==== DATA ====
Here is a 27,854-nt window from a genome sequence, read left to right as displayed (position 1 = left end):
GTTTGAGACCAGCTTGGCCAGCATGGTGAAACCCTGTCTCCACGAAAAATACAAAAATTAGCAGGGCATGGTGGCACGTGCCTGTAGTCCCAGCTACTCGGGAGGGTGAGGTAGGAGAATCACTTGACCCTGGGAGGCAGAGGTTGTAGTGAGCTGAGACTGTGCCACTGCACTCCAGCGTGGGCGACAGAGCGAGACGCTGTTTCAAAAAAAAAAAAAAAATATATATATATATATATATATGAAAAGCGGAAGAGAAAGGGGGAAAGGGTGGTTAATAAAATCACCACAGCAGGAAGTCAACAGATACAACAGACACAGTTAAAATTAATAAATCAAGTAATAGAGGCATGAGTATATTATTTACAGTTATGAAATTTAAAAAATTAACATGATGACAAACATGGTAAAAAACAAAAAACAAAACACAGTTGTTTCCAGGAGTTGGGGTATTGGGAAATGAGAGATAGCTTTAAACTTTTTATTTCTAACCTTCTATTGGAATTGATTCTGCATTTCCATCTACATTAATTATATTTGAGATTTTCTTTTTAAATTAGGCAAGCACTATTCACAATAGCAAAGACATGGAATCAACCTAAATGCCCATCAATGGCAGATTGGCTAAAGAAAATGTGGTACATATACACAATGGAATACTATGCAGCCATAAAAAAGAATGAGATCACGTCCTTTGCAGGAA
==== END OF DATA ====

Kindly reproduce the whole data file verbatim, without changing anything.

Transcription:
Here is a 27,854-nt window from a genome sequence, read left to right as displayed (position 1 = left end):
GTTTGAGACCAGCTTGGCCAGCATGGTGAAACCCTGTCTCCACGAAAAATACAAAAATTAGCAGGGCATGGTGGCACGTGCCTGTAGTCCCAGCTACTCGGGAGGGTGAGGTAGGAGAATCACTTGACCCTGGGAGGCAGAGGTTGTAGTGAGCTGAGACTGTGCCACTGCACTCCAGCGTGGGCGACAGAGCGAGACGCTGTTTCAAAAAAAAAAAAAAAATATATATATATATATATATATGAAAAGCGGAAGAGAAAGGGGGAAAGGGTGGTTAATAAAATCACCACAGCAGGAAGTCAACAGATACAACAGACACAGTTAAAATTAATAAATCAAGTAATAGAGGCATGAGTATATTATTTACAGTTATGAAATTTAAAAAATTAACATGATGACAAACATGGTAAAAAACAAAAAACAAAACACAGTTGTTTCCAGGAGTTGGGGTATTGGGAAATGAGAGATAGCTTTAAACTTTTTATTTCTAACCTTCTATTGGAATTGATTCTGCATTTCCATCTACATTAATTATATTTGAGATTTTCTTTTTAAATTAGGCAAGCACTATTCACAATAGCAAAGACATGGAATCAACCTAAATGCCCATCAATGGCAGATTGGCTAAAGAAAATGTGGTACATATACACAATGGAATACTATGCAGCCATAAAAAAGAATGAGATCACGTCCTTTGCAGGAA